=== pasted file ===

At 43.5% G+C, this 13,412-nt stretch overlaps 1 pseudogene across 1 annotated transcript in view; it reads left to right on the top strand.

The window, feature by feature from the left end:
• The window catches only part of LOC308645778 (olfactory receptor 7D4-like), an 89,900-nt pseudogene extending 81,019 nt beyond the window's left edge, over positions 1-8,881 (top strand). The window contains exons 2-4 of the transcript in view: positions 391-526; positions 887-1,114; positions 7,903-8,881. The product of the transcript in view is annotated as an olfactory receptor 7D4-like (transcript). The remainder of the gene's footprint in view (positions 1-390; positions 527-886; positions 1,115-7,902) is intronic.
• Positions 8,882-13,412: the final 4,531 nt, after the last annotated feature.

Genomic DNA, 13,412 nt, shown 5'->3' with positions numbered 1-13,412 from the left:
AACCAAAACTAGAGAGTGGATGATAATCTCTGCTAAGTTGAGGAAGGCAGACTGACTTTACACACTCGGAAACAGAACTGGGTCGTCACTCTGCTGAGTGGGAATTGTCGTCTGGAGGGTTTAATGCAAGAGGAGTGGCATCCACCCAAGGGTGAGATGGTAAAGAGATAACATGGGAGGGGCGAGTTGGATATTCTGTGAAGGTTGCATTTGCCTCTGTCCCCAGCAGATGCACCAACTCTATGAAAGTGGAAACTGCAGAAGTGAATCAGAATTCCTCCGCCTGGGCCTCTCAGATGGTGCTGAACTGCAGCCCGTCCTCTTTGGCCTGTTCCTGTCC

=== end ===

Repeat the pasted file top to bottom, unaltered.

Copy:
At 43.5% G+C, this 13,412-nt stretch overlaps 1 pseudogene across 1 annotated transcript in view; it reads left to right on the top strand.

The window, feature by feature from the left end:
• The window catches only part of LOC308645778 (olfactory receptor 7D4-like), an 89,900-nt pseudogene extending 81,019 nt beyond the window's left edge, over positions 1-8,881 (top strand). The window contains exons 2-4 of the transcript in view: positions 391-526; positions 887-1,114; positions 7,903-8,881. The product of the transcript in view is annotated as an olfactory receptor 7D4-like (transcript). The remainder of the gene's footprint in view (positions 1-390; positions 527-886; positions 1,115-7,902) is intronic.
• Positions 8,882-13,412: the final 4,531 nt, after the last annotated feature.

Genomic DNA, 13,412 nt, shown 5'->3' with positions numbered 1-13,412 from the left:
AACCAAAACTAGAGAGTGGATGATAATCTCTGCTAAGTTGAGGAAGGCAGACTGACTTTACACACTCGGAAACAGAACTGGGTCGTCACTCTGCTGAGTGGGAATTGTCGTCTGGAGGGTTTAATGCAAGAGGAGTGGCATCCACCCAAGGGTGAGATGGTAAAGAGATAACATGGGAGGGGCGAGTTGGATATTCTGTGAAGGTTGCATTTGCCTCTGTCCCCAGCAGATGCACCAACTCTATGAAAGTGGAAACTGCAGAAGTGAATCAGAATTCCTCCGCCTGGGCCTCTCAGATGGTGCTGAACTGCAGCCCGTCCTCTTTGGCCTGTTCCTGTCC